21 May 2019

Radio interview: #RunAMUK to #RazeABar with OLLI

Kingfisher FM said: "They have moved from caring to doing and we were so blessed to have Steven Lancaster, the tree (haha!) and Wayne Bolton in studio with us on the SPAR Big Breakfast with Gareth Burley this morning! Please throw a few pennies into his hat (pounds better...) via Backabuddy (search #RazeABar). We appreciate the efforts of Steve and others such as Havilah Designer Jewellers and #FNB Volunteers who move us from caring to doing. #JointCustody #OLLI #OLLIMove #runAMUK to #RazeABar #macmacultra

Listen here... click on the picture... 

19 May 2019

Suzuki: that brand!

A disclaimer is what I start with here... I own one. Undoubtedly my Alto is the best value for money I've owned; and of course it is discontinued. A few years ago I had the privilege of driving a Ciaz for a few hours and an Ignis that reminded me of the Tardis!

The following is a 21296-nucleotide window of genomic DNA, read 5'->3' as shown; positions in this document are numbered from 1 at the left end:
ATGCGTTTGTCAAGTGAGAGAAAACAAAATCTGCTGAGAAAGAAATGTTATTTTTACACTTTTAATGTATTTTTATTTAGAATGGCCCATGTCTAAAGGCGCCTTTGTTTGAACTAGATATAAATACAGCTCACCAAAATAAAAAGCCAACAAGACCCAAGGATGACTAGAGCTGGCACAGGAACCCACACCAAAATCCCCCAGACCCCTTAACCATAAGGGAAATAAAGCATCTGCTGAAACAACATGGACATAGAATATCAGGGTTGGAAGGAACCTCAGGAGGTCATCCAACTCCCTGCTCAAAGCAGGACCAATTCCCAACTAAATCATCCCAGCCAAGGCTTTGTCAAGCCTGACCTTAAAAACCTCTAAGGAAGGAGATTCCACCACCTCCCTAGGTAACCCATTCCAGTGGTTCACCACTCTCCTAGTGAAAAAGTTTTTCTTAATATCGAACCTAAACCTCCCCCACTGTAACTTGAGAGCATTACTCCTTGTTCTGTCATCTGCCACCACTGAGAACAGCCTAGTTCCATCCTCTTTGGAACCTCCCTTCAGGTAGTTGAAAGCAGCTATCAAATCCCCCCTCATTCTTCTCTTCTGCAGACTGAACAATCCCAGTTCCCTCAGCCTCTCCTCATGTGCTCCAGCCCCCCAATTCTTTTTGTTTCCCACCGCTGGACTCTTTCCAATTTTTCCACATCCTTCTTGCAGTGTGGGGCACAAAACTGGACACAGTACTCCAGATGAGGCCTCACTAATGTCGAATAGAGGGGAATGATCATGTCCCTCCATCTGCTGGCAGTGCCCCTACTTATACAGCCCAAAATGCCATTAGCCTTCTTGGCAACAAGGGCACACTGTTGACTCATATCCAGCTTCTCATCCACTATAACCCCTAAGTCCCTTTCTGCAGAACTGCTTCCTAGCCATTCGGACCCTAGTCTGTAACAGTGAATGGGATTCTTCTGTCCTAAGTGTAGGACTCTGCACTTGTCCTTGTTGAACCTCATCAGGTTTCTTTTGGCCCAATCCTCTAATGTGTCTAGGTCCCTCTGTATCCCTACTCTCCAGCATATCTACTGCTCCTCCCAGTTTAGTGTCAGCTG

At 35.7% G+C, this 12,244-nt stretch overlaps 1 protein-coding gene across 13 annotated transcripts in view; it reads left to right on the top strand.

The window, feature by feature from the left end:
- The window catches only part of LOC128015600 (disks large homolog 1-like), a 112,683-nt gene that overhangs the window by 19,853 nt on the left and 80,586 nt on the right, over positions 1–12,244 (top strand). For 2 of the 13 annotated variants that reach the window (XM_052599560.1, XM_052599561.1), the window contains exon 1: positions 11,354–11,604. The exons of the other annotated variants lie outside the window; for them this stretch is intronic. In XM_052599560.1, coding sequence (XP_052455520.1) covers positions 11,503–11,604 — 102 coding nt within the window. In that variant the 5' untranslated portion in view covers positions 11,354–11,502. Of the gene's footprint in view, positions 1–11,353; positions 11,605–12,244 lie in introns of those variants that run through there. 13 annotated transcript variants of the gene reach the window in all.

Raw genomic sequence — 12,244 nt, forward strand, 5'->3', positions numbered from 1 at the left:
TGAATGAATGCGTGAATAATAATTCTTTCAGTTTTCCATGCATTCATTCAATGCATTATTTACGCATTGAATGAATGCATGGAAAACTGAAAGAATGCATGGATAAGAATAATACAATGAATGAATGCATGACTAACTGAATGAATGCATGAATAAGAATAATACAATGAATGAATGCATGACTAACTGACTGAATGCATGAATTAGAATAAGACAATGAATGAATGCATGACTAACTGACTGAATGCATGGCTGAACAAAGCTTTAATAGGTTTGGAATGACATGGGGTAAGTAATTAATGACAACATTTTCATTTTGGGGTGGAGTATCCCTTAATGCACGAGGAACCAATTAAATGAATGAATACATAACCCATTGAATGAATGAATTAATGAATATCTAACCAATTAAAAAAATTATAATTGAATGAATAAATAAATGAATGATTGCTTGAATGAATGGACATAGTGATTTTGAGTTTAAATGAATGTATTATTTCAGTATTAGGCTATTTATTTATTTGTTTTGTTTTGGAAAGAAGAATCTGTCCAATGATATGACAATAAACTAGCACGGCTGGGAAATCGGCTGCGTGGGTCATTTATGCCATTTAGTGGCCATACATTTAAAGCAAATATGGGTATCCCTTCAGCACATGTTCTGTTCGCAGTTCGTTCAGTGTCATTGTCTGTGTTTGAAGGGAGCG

When the Suzuki Ciaz was launched in South Africa in April 2015, it was headed with the words, “A
touch of four-door class”. Yes. The Ciaz GLX comes with leather upholstery including the steering wheel . From when you sit to when you stand, this car is class. The design belies its supposed size. It is big for its class, ideal for a growing family to transport. Looking at the outside is easy on the eye, too; not in the super-model kind of way, rather in the familiar city popular looks kind of way.

The standard safety features (here I’m thinking of that family again) on all models are good. The only feature missing from the GL is the front fog lamps, which in South Africa will only be missed once every couple of years. I'm not a fan of those who leave them on normally, so maybe not having them is a safety feature?!